Business Interruption coverage can be a minefield to decipher! It is designed to reimburse policyholders for the income lost or incremental increase of expenses faced during a loss period. Unfortunately however, claiming for it can be a complicated affair.
Because of the complexities surrounding this area, – mistakes are commonplace, and specialists suggest that around 40% of policies are estimated to be underinsured.
Uncertainty over terms like ‘insurable gross profit’, and arrangements such as whether or not to protect payroll, frequently end in ineffectual sum-setting.
However, fear not! In this article, we’ll break it down into something palatable, explaining the thought processes to consider and items covered under business interruption insurance.
Let’s start with reviewing what is and isn’t covered: and how coverage applies:
- The ‘Actual Loss Sustained’, or the overall permanent economic loss to the company.
- The time needed to replace or repair damaged property, providing repairs occurs in a commercially efficient way.
- Any expenses incurred in efforts to reduce the business interruption loss, PROVIDING the costs don’t exceed the amount of loss they block.
- Extra expenses incurred to operate ‘business as usual’ during the restoration period of the damaged property.
Items not covered
- Temporary delays in the transportation of product to customers.
- If another business group under this policy is dependent upon your business as a supplier or customer, that potential loss should become part of your exposure scenario.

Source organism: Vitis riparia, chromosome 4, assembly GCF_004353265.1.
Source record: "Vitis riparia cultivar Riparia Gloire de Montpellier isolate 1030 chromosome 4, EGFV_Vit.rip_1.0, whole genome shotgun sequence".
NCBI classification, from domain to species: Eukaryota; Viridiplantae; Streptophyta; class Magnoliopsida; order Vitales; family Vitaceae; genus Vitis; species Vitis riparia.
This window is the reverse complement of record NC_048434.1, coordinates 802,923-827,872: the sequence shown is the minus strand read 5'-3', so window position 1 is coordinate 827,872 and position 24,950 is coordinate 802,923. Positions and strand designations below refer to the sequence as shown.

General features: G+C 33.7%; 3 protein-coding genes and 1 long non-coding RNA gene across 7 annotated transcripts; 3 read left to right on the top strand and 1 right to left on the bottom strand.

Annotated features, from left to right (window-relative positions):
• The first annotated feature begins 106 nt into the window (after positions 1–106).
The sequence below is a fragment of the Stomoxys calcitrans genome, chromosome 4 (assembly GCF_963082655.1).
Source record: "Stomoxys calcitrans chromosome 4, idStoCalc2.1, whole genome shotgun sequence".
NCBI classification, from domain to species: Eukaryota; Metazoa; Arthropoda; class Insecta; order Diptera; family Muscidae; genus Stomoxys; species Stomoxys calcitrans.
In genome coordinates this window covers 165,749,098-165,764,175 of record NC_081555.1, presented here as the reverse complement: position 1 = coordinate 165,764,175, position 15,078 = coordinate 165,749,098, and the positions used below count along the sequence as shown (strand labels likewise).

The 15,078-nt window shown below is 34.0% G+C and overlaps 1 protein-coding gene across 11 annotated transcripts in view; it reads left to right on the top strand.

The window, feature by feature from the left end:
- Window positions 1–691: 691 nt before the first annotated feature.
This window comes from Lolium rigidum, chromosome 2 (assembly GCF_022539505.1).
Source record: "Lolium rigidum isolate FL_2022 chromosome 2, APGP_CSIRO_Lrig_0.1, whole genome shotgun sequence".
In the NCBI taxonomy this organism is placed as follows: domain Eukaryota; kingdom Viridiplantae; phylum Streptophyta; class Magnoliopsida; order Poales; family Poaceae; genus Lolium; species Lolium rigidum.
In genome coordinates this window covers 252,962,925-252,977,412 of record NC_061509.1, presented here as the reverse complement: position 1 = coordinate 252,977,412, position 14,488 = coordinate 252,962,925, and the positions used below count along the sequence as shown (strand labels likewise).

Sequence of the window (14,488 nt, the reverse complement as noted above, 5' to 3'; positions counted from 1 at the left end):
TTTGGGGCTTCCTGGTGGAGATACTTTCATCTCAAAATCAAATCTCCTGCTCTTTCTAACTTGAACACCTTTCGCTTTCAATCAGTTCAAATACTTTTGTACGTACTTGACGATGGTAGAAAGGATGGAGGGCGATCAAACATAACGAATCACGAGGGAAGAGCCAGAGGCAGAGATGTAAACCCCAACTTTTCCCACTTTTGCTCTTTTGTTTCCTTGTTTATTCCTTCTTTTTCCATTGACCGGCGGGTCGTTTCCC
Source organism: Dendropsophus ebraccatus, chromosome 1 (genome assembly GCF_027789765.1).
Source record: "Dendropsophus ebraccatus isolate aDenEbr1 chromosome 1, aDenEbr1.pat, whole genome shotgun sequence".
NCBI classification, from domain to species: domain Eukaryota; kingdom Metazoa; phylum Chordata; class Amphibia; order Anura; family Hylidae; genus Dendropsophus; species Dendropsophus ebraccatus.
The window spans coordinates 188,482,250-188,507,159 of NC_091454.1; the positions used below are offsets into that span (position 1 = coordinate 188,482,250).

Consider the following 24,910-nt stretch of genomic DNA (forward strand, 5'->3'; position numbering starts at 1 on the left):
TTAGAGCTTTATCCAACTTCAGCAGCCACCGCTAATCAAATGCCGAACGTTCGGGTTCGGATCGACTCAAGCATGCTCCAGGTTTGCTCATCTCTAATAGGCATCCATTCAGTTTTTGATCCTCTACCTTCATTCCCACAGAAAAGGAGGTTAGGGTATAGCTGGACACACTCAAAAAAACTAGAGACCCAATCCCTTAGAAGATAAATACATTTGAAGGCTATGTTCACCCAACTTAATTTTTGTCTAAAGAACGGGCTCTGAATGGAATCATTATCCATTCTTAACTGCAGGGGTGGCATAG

- If a manufacturing business is operating at capacity while maintaining healthy levels of inventory and can’t make up for lost production.
Items possibly covered
- Consequential losses in sales and market shares for the period following the recommencement of normal operations.
Things to consider
Repairs to damaged property, production losses, and significant extra expenses are evident to everyone; It’s the hidden exposures that must be distinguished to attain maximum recovery.
Ask yourself the following; How does the loss influence supply functions? Will volume discounts and take-or-pay contracts be lost? Will the loss adversely affect other divisions?
Think outside the box; Have your repair engineers been made to delay other projects that are expected to save on operating costs significantly? Are your customers now being served by other insured locations at excess freight penalties and production costs?
Think ahead; Are you suffering profit-loss at downstream converting locations that you’re currently failing to supply? Have you lost vital customers? Were productivity advances delayed?
Your insurance won’t cover every area of potential loss, but it’s crucial to identify all known effects from the get-go. You can arrange policy responses later. Unusual loss exposures documentation will require its own specific tailoring.
All potential exposures must be identified as soon as possible after the loss – this aids the adjuster in making accurate and sustainable estimates.
When property damage is the subject, a file should be kept listing each major category of damage and a corresponding estimate of the loss. This file will need constant updating to facilitate quick response to information requests regarding repairs, production, and excess costs status.